Lots of business use tests prior to hiring a new employee. These can be skills tests such as math; aptitude (which are frequently done for sales positions); or personal instincts). Done properly, these tests can greatly reduce turnover and improve chances for a successful hire.
But there is a significant downside, if these tests are done improperly, not employment-related, or have the possibility of generating a pattern of discrimination. The classic example of the latter is Federal Express, which in 2007 reached a $55 million settlement as a result of a lawsuit that alleged FedEx used a ‘basic skills test’ for promotions. 86% of white employees passed the test, compared to 47% of blacks and 62% for latinos.
Make sure you use the following guidelines when evaluating or considering pre-employment testing:
- Know when to administer the test (pre-job offer or post-job offer)
- Make sure the company you use to conduct the testing has validity – they have proof that the test is non-discriminatory
- Make sure the test is employment related for the position (for example, you don’t want to administer a math aptitude test for a dockworker).
Finally, make sure to review your program frequently with your HR Department or employment attorney.
Courtesy law.com and Baker Hostetler
There’s a fine line between what is desirable and what is legal in the workplace. Many employers would like to institute random drug testing of current employees, or pre-employment drug testing.
If you have such a policy or are considering one, make sure to consult an employment attorney. The laws in this area change so frequently, it’s difficult to know what is acceptable and what isn’t.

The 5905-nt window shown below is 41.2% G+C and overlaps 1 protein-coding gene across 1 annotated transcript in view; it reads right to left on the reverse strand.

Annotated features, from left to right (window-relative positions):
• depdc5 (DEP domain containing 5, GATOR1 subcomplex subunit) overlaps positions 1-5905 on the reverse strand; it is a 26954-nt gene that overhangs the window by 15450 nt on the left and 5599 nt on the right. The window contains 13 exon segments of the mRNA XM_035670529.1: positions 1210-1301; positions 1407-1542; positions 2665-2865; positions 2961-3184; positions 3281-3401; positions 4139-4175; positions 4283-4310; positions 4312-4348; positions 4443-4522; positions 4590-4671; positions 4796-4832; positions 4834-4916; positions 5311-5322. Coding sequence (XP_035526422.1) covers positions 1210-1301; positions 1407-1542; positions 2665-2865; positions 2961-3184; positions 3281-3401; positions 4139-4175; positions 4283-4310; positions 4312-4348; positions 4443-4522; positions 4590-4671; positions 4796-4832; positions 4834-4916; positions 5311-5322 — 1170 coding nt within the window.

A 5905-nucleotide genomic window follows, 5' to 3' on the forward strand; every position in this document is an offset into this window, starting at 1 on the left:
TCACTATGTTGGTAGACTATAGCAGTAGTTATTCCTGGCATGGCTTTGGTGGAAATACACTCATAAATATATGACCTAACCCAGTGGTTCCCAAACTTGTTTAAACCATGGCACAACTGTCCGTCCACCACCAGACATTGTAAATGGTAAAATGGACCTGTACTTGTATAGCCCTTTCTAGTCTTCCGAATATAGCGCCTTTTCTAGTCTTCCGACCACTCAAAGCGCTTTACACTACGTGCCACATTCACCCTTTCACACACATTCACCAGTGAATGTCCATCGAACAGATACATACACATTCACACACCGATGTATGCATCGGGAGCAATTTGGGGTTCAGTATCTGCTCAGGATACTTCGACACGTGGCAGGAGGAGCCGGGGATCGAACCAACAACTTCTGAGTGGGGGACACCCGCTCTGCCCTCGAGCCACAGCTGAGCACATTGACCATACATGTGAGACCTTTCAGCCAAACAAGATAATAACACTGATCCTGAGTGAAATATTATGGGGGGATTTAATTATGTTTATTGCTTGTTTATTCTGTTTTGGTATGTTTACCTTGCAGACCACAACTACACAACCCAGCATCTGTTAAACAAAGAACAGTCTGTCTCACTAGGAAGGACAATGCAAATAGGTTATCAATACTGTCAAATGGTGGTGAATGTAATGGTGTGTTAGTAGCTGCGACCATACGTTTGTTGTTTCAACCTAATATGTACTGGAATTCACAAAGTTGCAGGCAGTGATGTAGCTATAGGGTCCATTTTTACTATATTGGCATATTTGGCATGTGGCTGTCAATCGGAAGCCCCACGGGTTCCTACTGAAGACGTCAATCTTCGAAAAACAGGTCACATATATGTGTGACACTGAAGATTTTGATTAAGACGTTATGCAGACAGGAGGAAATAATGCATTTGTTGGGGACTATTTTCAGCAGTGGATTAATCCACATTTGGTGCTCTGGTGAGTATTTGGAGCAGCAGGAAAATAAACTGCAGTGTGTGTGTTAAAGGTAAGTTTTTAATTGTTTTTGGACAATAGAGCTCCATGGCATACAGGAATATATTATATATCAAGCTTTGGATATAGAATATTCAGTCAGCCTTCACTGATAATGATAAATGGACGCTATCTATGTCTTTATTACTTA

For example, a candidate for a part-time page at a city library in Oregon was required to take a drug test. She refused and sued. The Ninth Circuit Court of Appeal upheld, deciding this was a violation of the 4th Amendment. (Lanier v. City of Woodside)
In California, pre-employment testing is – in many cases – acceptable. But ask yourself what would require the need for drug testing? If it’s a receptionist, what is the rationale? It’s more understandable if the position requires an employee to drive, or handle cash, or operate machinery. Make sure your decision to drug test is correct for the position and your company, and always consult counsel before implementing such a plan.
From Barker Olmstead & Barnier.
The phalanx of assessment tests available to employers as they interview job candidates continues to grow.
The challenge is to decide between purely objective criteria (who is the most qualified person for the job) and subjective (who will be the best fit for my company).
Not all assessments are suitable for use as pre-employment assessments. Psychological assessments that were designed for clinical or diagnostic use, for example, should not be used. The courts have consistently ruled that psychological testing generally has no place in the business environment.
An assessment – properly administered – is invaluable to the hiring process and can increase your productivity while reducing your turnover. I personally favor and administer the Kolbe Assessment program. But find out what works best for you – make sure to involve an expert in the process.
Some excellent advice – some of which I’ve included here – is from Penny Morey in this article at Entrepreneur.com.
The ICE crackdown continues, with increased penalties for employers who knowingly employ unauthorized aliens that are now in affect.
First violation for knowing employment of an unauthorized alien, $375.00 (previously $275.00)